Winter Driving Tips Road Sign Safety Trip Driver Training - AA Adult Driving School is the most Popular INDIAN Adult Driving school in DFW surrounding areas - For more information call us anytime at 469-951-6789


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image 2105 Oakhurst Dr., Suite # E
Irving, Texas 75061
image Phone: 469-951-6789
What You’ll Learn

Our driver training course include:

Road Signs

Knowledge of the different road signs is crucial when you want to be a responsible driver. It is important to be educated in the different kinds of road signs such as:

You can hover your mouse over the icons to find out what kind of signs they are.

Divided Highway Ends
One Way Traffic Do Not Enter
Hill Ahead
Hospital Emergency Services
Keep Right Of Divider
Right Lane Ends Merge Left
Merging Traffic Entering From Right
No Left Turn
No U-Turn
Railroad Crossing
School Crossing
Traffic Signal Ahead
Slippery When Wet
Two Way Traffic

Safety Tips

Drowsy Driving

The U.S. National Highway Traffic Safety Administration (NHTSA) estimates that approximately 100,000 police-reported crashes occur annually and (about 1.5 percent of all crashes) involve drowsiness or fatigue as a principal causal factor.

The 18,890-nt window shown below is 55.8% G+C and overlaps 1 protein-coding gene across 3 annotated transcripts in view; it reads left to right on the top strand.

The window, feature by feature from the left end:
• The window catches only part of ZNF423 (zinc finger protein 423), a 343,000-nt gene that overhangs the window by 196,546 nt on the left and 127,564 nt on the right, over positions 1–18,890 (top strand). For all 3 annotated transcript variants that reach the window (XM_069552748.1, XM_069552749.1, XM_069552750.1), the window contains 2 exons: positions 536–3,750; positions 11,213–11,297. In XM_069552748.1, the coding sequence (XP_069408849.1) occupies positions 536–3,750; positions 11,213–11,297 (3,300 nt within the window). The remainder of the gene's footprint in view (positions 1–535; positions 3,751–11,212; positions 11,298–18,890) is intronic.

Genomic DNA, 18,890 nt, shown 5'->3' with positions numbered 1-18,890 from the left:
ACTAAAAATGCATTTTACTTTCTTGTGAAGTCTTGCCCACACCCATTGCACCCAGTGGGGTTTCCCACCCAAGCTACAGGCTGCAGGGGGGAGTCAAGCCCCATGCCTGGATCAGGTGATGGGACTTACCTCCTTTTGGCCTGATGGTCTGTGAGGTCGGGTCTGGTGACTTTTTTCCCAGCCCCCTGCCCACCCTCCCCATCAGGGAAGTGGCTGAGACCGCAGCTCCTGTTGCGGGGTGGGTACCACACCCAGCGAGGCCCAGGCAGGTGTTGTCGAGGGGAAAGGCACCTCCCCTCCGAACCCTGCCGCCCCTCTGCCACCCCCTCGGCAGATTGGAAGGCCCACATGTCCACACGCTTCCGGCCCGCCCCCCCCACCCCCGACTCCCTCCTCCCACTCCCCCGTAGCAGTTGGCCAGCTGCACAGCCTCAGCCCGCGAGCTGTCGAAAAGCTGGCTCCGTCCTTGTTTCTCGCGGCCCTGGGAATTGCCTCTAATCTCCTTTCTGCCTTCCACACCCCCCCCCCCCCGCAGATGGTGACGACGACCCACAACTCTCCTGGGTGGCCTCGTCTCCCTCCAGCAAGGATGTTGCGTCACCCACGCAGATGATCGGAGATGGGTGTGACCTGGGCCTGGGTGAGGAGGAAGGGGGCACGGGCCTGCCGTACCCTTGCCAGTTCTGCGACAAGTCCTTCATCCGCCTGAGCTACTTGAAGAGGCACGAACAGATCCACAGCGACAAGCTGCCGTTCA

A conservative estimate of related fatalities is 1,500 annually or 4 percent of all traffic crash fatalities. At least 71,000 people are injured in fall-asleep crashes each year. The economic costs are immense: NHTSA estimates that these crashes represent $12.5 billion in monetary losses each year.


  • Sleep/take naps: Your best bet is to get enough sleep every day. If you must stay up late, afternoon naps are a great way to get more sleep. If you feel drowsy while driving, a 15-minute nap can be very effective. Make sure to pull over in a safe place.
  • Caffeine: Avoid caffeine during the last half of your workday as it may contribute to sleeping problems. You can gain short-term alertness by drinking coffee or other caffeine sources if driving, but it usually takes 30 minutes to take effect and wears off after a few hours.
  • Regular stops: You should stop every 100 miles or 2 hours. Switch drivers if you can.